Let’s look at it another way. It seems the thing now (besides selfies) is tattoos. (Yeah, I’m too old for tattoos. Get over it.) You choose it, you commission it, it says something. But here’s my question. Because  you chose the thing that represents you, your message, and had it put on your body, does that make you an artist? Or does it make you art?

Are other people looking at the Michael Jackson tat on your shoulder and thinking, “Gee, that hot girl is really into Michael Jackson,” or are they thinking, “Gee, that’s a great drawing of Michael Jackson”? Are you the message or the medium?

Selfies. Facebook tags. Is it better for people see you, or to hear you? Do you get a tattoo to make a statement, or to be one? Do you want to write a great story, or be called a great writer? Which is better? Is there a right answer?

I don’t know. You don’t know. I’m not sure there is a right answer. You might as well ask, “What is Art?” You’d likely create less controversy.

Let’s get back to SF. The Sad Puppies would say that SF needs to keep pushing outward, breaking through the new barriers out there that keep us from realizing our species’ full potential. They say the story is all and it doesn’t matter who writes them. Others would say that SF needs to push inward, to break through the old barriers inside us that keep us from realizing our full human potential. They say that new, different voices are necessary because they bring new viewpoints. And yet others would claim that neither one matters, because self-promotion is the greatest goal and how you achieve it is irrelevant. In this world, if you don’t make a name for yourself, nobody’s going to do it for you.

I guess as long as you keep pushing yourself, that’s progress. How you define “progress” is up to you.

There has been a lot (yes, way too much) time and energy spent the last several months on the Hugo awards, and what’s supposedly wrong with them, and the ancillary (pun intended) issues that have arisen since, like the latest nonsense about suing the Worldcon over a supposedly invalid ballot. As has been reiterated many times, and specifically (if incidentally) pointed by the latest “legal” kerfuffle, these things are really a tempest in a very small teapot. Honestly, as much as we’d all love to have one, who wins the Hugos matters to very few people. (Mostly, the people who win one, or don’t.) The same goes for whether the ballot was fairly drawn, or voted on, or if the system can be reformed.

Now, ironically, all the hoopla and hollering has not failed to engage and entertain a lot of people. Or maybe “enrage and entertain” would be a better description. (And I will be the first to admit I am among that number. Of course, my interest has been wholly academic, particularly in the latest skirmish, since I am a legal professional.) But why?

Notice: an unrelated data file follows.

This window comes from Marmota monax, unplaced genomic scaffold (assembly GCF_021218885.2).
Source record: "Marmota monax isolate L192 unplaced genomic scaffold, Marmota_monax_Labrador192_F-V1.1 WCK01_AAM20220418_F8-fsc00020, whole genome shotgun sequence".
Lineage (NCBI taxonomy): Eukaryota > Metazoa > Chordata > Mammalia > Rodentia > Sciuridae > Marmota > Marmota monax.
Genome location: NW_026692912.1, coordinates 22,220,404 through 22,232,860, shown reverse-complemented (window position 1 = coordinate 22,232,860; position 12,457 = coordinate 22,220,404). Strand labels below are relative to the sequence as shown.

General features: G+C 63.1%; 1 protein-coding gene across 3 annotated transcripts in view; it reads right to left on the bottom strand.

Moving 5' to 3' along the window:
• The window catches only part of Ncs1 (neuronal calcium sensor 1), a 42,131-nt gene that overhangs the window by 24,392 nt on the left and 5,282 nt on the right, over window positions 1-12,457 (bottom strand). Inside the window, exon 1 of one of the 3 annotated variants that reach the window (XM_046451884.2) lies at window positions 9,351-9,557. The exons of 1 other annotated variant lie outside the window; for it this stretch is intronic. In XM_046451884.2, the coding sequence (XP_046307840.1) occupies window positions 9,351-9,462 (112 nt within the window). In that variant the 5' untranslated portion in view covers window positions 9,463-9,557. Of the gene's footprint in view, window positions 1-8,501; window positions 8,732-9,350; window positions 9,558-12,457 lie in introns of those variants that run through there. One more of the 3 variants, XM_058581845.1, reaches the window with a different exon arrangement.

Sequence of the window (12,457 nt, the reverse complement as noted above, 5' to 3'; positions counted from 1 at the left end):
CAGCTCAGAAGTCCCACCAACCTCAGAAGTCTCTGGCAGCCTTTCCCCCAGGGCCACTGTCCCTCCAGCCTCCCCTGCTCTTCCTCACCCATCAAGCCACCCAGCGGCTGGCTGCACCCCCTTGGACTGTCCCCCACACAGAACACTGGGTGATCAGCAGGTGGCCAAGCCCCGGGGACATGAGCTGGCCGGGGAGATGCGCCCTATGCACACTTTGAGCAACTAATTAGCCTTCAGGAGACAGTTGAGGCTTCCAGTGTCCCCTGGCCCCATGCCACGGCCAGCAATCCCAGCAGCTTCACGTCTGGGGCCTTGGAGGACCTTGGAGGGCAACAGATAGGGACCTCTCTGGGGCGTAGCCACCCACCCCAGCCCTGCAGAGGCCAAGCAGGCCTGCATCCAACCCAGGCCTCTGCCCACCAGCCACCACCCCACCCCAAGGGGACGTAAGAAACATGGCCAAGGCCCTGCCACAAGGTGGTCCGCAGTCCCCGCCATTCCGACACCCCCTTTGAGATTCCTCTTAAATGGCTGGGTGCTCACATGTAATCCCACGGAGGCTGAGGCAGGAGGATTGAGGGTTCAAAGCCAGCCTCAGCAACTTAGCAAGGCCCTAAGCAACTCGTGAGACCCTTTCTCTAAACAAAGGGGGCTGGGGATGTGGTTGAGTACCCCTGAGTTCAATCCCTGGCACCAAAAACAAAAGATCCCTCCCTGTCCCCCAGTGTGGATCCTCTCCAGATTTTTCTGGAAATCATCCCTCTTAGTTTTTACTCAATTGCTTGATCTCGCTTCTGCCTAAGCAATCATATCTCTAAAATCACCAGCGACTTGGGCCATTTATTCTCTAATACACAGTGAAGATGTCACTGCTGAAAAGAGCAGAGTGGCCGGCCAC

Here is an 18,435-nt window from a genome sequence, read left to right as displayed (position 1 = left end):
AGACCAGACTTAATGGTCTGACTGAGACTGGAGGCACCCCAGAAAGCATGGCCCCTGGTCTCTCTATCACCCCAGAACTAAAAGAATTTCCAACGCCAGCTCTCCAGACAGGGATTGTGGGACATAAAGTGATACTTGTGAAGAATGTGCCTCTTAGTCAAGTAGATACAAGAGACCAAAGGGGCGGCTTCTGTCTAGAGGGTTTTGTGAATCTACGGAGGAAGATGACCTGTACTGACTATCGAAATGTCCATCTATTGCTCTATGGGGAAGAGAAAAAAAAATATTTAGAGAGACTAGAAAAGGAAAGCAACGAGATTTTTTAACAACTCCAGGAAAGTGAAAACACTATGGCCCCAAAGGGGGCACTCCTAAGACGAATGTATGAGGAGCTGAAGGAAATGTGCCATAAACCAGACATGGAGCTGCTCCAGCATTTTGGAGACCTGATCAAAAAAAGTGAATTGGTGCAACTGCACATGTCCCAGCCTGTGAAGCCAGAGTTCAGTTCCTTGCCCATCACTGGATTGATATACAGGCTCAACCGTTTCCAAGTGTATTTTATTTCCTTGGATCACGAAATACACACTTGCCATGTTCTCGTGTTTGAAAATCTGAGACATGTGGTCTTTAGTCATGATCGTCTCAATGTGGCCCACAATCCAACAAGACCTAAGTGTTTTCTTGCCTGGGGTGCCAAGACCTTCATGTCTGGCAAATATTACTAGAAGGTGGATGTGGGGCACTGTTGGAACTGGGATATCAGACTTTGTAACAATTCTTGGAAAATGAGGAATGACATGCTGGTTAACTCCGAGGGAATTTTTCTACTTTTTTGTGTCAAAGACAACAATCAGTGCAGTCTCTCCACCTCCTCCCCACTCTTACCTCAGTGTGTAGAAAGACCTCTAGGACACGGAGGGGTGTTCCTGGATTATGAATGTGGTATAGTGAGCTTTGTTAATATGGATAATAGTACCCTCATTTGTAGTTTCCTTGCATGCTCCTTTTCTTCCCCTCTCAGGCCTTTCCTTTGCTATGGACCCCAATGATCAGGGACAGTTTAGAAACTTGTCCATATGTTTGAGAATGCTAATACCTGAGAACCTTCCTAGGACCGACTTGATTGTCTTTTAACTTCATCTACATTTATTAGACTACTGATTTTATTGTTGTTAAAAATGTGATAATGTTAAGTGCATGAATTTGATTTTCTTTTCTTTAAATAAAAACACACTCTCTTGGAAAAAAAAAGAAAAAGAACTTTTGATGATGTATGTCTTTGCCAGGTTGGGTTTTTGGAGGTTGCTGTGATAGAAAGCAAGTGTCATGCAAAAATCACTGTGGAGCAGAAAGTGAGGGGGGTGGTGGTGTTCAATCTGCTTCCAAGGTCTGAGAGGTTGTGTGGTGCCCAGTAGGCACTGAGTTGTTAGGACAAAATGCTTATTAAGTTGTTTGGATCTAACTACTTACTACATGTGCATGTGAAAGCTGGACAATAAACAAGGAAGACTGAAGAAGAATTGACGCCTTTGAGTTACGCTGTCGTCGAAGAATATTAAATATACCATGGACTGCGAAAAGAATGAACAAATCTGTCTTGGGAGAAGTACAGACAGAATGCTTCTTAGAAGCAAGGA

Why is it, that we, the SF community, self-charged to be the farseers, the chosen few who at least try to predict the future (however poorly), are so caught up with present-day minutiae? Come to think of it, why is the world so caught up in present-day minutiae? Obsession with movie stars, for example, is nothing new; when my great-grandmother’s closets were cleaned out years ago, we found stacks movie tabloids dating back to the 1950s. (And yes, I wish I had been allowed to save them.) But now, we have television channels devoted to this kind of thing, and we make stars out of people who’ve never been in movies. (And then we put them in movies, with predictable results.)

Sure, this is all for fun, and everybody’s entitled, but there are issues out there that we should be paying attention to: climate change, record refugee migrations, wealth distribution, a presidential election season being run by reality stars. (Somebody has probably actually predicted this somewhere along the line.) Why should we care if No Award got the Hugo for Best Short Story when right outside the auditorium record forest fires, fueled by unprecedented drought, made the air seem less like Spokane than Beijing?

And why isn’t anyone blogging about that?

I have a simple theory: It’s too big. We can’t handle this stuff. This is the sort of thing we elected those guys in Washington to solve for us. See how well that’s worked out.

But you know what? We’re Science Fiction. We think about the big issues, the future. Up until now, instead of the guys in Washington, we’ve let the guys in SFWA do the heavy lifting, so we can concentrate on nominating patterns and voting blocs. Except now the guys in SFWA are right down there with us. We’re letting a thousand ant-like problems distract us from the elephants in the room. Because it’s easier.

I’m not going to sit here at my computer and claim I have the way out. I’m not to claim that I’m any better than anyone else, that I’ve been fighting the good fight while everyone else sat at their bivouac. I don’t, and I haven’t. I’ve fed the monster of small concerns like a lot of others.

But it’s time to stop. It’s time for us in science fiction to stop squabbling about petty matters and get back to bigger things. The kind of looming apocalypses that we can imagine, because we’re not afraid to. The kind of doomsday scenarios that used to be science fiction.